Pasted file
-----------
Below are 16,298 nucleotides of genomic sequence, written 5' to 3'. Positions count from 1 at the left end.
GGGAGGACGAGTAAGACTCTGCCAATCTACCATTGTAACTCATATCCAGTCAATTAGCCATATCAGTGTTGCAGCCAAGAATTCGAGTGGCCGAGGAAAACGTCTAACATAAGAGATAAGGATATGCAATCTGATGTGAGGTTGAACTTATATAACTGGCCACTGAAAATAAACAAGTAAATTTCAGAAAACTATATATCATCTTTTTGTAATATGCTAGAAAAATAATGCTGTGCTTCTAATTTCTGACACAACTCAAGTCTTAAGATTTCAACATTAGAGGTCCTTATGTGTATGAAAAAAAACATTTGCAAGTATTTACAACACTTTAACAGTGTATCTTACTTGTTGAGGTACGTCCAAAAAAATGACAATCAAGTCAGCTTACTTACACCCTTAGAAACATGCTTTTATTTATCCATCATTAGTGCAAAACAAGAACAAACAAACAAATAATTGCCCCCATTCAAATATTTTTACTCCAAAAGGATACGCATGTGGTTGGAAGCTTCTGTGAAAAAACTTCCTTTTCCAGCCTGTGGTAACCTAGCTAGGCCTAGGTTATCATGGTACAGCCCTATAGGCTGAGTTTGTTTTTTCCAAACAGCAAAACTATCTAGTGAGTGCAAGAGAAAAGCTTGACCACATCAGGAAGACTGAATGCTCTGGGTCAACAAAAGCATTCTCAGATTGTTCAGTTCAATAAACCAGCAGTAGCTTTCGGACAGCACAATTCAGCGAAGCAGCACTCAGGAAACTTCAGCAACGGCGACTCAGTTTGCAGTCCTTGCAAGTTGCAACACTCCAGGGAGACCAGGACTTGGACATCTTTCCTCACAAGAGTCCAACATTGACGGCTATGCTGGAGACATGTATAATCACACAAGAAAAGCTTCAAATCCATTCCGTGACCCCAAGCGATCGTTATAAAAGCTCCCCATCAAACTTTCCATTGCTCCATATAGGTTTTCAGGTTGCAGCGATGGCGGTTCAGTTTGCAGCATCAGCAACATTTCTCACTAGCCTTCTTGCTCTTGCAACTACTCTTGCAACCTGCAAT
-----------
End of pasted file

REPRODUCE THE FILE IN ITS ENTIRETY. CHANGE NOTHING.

Below are 16,298 nucleotides of genomic sequence, written 5' to 3'. Positions count from 1 at the left end.
GGGAGGACGAGTAAGACTCTGCCAATCTACCATTGTAACTCATATCCAGTCAATTAGCCATATCAGTGTTGCAGCCAAGAATTCGAGTGGCCGAGGAAAACGTCTAACATAAGAGATAAGGATATGCAATCTGATGTGAGGTTGAACTTATATAACTGGCCACTGAAAATAAACAAGTAAATTTCAGAAAACTATATATCATCTTTTTGTAATATGCTAGAAAAATAATGCTGTGCTTCTAATTTCTGACACAACTCAAGTCTTAAGATTTCAACATTAGAGGTCCTTATGTGTATGAAAAAAAACATTTGCAAGTATTTACAACACTTTAACAGTGTATCTTACTTGTTGAGGTACGTCCAAAAAAATGACAATCAAGTCAGCTTACTTACACCCTTAGAAACATGCTTTTATTTATCCATCATTAGTGCAAAACAAGAACAAACAAACAAATAATTGCCCCCATTCAAATATTTTTACTCCAAAAGGATACGCATGTGGTTGGAAGCTTCTGTGAAAAAACTTCCTTTTCCAGCCTGTGGTAACCTAGCTAGGCCTAGGTTATCATGGTACAGCCCTATAGGCTGAGTTTGTTTTTTCCAAACAGCAAAACTATCTAGTGAGTGCAAGAGAAAAGCTTGACCACATCAGGAAGACTGAATGCTCTGGGTCAACAAAAGCATTCTCAGATTGTTCAGTTCAATAAACCAGCAGTAGCTTTCGGACAGCACAATTCAGCGAAGCAGCACTCAGGAAACTTCAGCAACGGCGACTCAGTTTGCAGTCCTTGCAAGTTGCAACACTCCAGGGAGACCAGGACTTGGACATCTTTCCTCACAAGAGTCCAACATTGACGGCTATGCTGGAGACATGTATAATCACACAAGAAAAGCTTCAAATCCATTCCGTGACCCCAAGCGATCGTTATAAAAGCTCCCCATCAAACTTTCCATTGCTCCATATAGGTTTTCAGGTTGCAGCGATGGCGGTTCAGTTTGCAGCATCAGCAACATTTCTCACTAGCCTTCTTGCTCTTGCAACTACTCTTGCAACCTGCAAT